Fred had just observed his 80th birthday, and had served for nearly a decade as Chairman Emeritus of McDonald’s Corporation, the world’s largest restaurant company and a Dow Jones 30 Industrial. He began his McCareer as one of entrepreneur Ray Kroc’s first employees, as a grill man.

Over the years he developed the operating system (Quality, Service and Cleanliness) that made McDonald’s famous. He kept a low profile outside the company, but was a lion to those inside the 34 thousand restaurant organization — employees, franchises and suppliers — which he called the three-legged stool upon which McDonald’s stood. Fred created the training system that introduced millions of employees to the world of responsible work. Hamburger Universities and their home campus, the Fred L. Turner Training Center (which I named) in Oak Brook, IL, are taken very seriously by the generations of managers who are graduates. I hold a Bachelor of Hamburgerology degree, 1985.

I wrote about Fred, as well as fellow business legends,Dick McDonald and Ray Kroc, in my essay for the Chicago Literary Club, “Breakfast With Mr. McDonald.” You can Google it, or go to and search under Ebeling. Fred was a wonderfully irascible character.

I heard it again on Face the Nation Sunday — both Nancy Pelosi and Bob Scheifer used the term “middle class” in speaking about middle income Americans. Come on! This is America, where we cherish the ability, or at least the potential, for people to move up through the income strata, and not be forever bound by a social “class” structure. Yet our politicians and news media, a the highest levels, refuse to align their semantics with American ideals. Hence, they contribute to perpetuating the premise that we are bound to social “classes” in the United States.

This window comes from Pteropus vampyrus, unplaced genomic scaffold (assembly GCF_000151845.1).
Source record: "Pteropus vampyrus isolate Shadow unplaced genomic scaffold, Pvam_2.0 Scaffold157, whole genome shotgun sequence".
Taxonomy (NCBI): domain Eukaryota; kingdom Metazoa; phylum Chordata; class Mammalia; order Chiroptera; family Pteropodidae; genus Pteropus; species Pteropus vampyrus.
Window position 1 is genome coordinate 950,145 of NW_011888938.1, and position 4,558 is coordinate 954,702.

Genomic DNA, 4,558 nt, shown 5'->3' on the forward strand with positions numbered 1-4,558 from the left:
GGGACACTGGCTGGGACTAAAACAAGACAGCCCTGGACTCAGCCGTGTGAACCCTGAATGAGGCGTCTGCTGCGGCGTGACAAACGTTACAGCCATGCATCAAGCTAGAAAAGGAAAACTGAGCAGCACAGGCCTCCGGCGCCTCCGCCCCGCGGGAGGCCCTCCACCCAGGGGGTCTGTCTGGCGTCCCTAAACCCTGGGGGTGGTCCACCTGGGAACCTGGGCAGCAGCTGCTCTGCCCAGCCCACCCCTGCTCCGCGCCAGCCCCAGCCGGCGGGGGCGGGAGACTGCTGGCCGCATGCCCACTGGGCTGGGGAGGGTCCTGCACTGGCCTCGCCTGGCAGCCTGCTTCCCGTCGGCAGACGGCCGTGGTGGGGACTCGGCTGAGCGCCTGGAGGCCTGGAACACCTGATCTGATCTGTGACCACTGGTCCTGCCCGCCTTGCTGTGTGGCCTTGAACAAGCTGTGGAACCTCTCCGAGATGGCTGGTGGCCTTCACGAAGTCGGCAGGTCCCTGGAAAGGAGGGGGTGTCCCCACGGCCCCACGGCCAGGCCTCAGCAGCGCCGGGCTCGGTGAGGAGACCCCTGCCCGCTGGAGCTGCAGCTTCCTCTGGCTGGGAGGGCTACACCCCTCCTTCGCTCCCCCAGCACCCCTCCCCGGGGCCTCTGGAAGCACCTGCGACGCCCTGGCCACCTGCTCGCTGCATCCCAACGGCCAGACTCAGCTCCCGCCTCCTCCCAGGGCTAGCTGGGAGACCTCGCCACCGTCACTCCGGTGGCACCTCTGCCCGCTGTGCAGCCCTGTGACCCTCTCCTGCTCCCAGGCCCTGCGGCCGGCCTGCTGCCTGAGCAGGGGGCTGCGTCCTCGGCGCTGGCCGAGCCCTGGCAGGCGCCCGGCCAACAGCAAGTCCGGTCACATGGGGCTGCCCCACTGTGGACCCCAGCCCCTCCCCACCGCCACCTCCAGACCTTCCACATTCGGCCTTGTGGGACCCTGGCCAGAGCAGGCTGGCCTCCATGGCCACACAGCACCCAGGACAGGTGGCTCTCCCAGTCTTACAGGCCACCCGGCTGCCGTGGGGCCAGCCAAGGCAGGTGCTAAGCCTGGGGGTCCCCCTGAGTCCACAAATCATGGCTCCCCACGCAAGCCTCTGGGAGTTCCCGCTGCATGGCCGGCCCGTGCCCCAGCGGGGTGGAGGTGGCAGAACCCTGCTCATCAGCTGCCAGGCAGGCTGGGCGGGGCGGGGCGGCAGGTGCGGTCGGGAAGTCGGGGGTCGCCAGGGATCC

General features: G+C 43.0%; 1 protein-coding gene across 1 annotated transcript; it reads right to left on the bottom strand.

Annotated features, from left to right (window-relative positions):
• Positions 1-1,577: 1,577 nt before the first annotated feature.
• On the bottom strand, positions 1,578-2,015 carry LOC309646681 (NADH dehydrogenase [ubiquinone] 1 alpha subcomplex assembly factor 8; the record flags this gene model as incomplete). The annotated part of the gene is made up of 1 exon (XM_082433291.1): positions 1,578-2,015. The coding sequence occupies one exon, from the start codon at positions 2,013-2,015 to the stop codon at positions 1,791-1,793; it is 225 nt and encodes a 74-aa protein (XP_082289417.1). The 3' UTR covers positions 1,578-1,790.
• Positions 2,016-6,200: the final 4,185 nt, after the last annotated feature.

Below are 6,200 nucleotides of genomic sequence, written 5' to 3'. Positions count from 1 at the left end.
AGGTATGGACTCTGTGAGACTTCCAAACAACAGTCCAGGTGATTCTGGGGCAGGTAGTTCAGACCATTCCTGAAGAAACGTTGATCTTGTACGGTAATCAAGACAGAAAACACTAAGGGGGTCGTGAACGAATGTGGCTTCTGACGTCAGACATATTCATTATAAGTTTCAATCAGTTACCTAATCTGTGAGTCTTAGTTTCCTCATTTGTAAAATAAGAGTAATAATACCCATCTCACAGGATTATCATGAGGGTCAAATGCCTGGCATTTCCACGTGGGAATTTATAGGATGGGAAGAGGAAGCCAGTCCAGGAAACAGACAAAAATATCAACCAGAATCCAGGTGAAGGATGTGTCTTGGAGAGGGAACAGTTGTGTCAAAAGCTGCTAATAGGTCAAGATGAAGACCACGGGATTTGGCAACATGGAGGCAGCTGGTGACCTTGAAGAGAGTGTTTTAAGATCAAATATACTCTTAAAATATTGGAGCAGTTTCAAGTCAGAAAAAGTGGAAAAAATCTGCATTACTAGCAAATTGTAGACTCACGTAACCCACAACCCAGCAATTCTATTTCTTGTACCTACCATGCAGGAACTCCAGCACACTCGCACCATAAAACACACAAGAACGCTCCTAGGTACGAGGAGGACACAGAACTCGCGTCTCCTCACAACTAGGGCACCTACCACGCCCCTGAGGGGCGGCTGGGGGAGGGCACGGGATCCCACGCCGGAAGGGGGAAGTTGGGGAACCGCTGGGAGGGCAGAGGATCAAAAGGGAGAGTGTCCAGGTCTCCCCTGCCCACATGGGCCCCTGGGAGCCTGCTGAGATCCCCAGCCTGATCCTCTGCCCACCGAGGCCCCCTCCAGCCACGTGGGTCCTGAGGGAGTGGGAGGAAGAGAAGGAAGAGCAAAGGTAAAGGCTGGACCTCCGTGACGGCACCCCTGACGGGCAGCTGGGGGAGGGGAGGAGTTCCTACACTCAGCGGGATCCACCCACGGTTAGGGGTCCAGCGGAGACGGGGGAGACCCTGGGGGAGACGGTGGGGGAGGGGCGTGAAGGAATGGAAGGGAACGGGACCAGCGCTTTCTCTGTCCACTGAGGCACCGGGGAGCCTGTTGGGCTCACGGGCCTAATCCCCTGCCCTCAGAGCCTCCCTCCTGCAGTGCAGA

I wrote about this semantic phenomenon at some length in my blog on September 23 last year. There are plenty of “lower income” people who are anything but “lower class.” They may have degrees, creativity or just a work ethic that gives them potential for social mobility, and not everyone values mere economic mobility in the same way. And there are certainly the “upper income” types who are anything but “upper class,” eg. the Trumps of the world. As for those of us at various levels of “middle income,” we are certainly not bound to the “middle class.”

Like most of us, I find the endless reporting of the daily habits of British royalty interesting, if not fascinating, but only in the sense of voyeuristic appreciation of celebrities who are famous for being famous. But they are anachronisms of  bygone times, and to my mind they have no place in a modern democratic society which allows both social and economic mobility. While yes, there are some people of every economic strata who are “classy,” isn’t it about time we left social caste or classes to history, and take them out of our politics, our news media and our modern lives. It is time our semantics and our realities become better aligned.

NBC-TV’s Today show this morning did a feature on the question of whether French Fries are really French, or from Belgium. Michelle Kosinski reported from Europe, while Willie Geist and the Today team speculated in New York.

The real answer to the question, and the fascinating history of the tantalizing tuber can be found in my 2005 essay, “French Fried: From Monticello to the Moon,” which I researched and presented to the Chicago Literary Club in 2005. Having headed corporate communications for McDonald’s for 15 years, I had a head start on the subject.

You can read the essay online by going to and entering “French Fried” in the search box.

P.S.If you can’t wait to know, the answer is…what we call French Fries probably came from Belgium!

January 2013